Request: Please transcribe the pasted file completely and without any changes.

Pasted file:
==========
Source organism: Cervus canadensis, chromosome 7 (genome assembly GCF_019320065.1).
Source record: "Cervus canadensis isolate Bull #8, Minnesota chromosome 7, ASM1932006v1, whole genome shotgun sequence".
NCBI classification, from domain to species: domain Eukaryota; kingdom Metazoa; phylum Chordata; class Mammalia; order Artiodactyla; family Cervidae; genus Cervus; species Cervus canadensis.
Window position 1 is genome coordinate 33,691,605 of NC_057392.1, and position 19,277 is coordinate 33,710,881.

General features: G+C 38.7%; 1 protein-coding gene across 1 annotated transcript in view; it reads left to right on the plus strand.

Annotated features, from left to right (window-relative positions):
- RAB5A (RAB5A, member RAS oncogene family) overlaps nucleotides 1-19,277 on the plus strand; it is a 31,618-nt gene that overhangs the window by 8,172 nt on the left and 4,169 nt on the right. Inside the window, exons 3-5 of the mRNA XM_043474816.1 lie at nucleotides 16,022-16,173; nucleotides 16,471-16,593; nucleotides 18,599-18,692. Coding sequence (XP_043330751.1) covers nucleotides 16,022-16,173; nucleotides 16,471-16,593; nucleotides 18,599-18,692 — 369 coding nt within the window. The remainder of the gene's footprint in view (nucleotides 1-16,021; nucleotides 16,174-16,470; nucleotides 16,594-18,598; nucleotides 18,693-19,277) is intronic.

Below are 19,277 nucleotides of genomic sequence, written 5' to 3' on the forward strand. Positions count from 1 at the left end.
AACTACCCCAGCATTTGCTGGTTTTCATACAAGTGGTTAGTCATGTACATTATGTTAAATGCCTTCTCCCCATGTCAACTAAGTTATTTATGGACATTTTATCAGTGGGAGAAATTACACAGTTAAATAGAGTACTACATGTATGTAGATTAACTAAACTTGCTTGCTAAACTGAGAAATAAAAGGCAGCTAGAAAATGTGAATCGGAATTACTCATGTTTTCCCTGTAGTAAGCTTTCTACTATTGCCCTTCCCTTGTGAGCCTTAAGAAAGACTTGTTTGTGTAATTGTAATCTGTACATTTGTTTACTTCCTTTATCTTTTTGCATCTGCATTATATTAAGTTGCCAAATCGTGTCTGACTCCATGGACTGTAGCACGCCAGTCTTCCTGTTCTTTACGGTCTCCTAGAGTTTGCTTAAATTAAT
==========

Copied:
Source organism: Cervus canadensis, chromosome 7 (genome assembly GCF_019320065.1).
Source record: "Cervus canadensis isolate Bull #8, Minnesota chromosome 7, ASM1932006v1, whole genome shotgun sequence".
NCBI classification, from domain to species: domain Eukaryota; kingdom Metazoa; phylum Chordata; class Mammalia; order Artiodactyla; family Cervidae; genus Cervus; species Cervus canadensis.
Window position 1 is genome coordinate 33,691,605 of NC_057392.1, and position 19,277 is coordinate 33,710,881.

General features: G+C 38.7%; 1 protein-coding gene across 1 annotated transcript in view; it reads left to right on the plus strand.

Annotated features, from left to right (window-relative positions):
- RAB5A (RAB5A, member RAS oncogene family) overlaps nucleotides 1-19,277 on the plus strand; it is a 31,618-nt gene that overhangs the window by 8,172 nt on the left and 4,169 nt on the right. Inside the window, exons 3-5 of the mRNA XM_043474816.1 lie at nucleotides 16,022-16,173; nucleotides 16,471-16,593; nucleotides 18,599-18,692. Coding sequence (XP_043330751.1) covers nucleotides 16,022-16,173; nucleotides 16,471-16,593; nucleotides 18,599-18,692 — 369 coding nt within the window. The remainder of the gene's footprint in view (nucleotides 1-16,021; nucleotides 16,174-16,470; nucleotides 16,594-18,598; nucleotides 18,693-19,277) is intronic.

Below are 19,277 nucleotides of genomic sequence, written 5' to 3' on the forward strand. Positions count from 1 at the left end.
AACTACCCCAGCATTTGCTGGTTTTCATACAAGTGGTTAGTCATGTACATTATGTTAAATGCCTTCTCCCCATGTCAACTAAGTTATTTATGGACATTTTATCAGTGGGAGAAATTACACAGTTAAATAGAGTACTACATGTATGTAGATTAACTAAACTTGCTTGCTAAACTGAGAAATAAAAGGCAGCTAGAAAATGTGAATCGGAATTACTCATGTTTTCCCTGTAGTAAGCTTTCTACTATTGCCCTTCCCTTGTGAGCCTTAAGAAAGACTTGTTTGTGTAATTGTAATCTGTACATTTGTTTACTTCCTTTATCTTTTTGCATCTGCATTATATTAAGTTGCCAAATCGTGTCTGACTCCATGGACTGTAGCACGCCAGTCTTCCTGTTCTTTACGGTCTCCTAGAGTTTGCTTAAATTAAT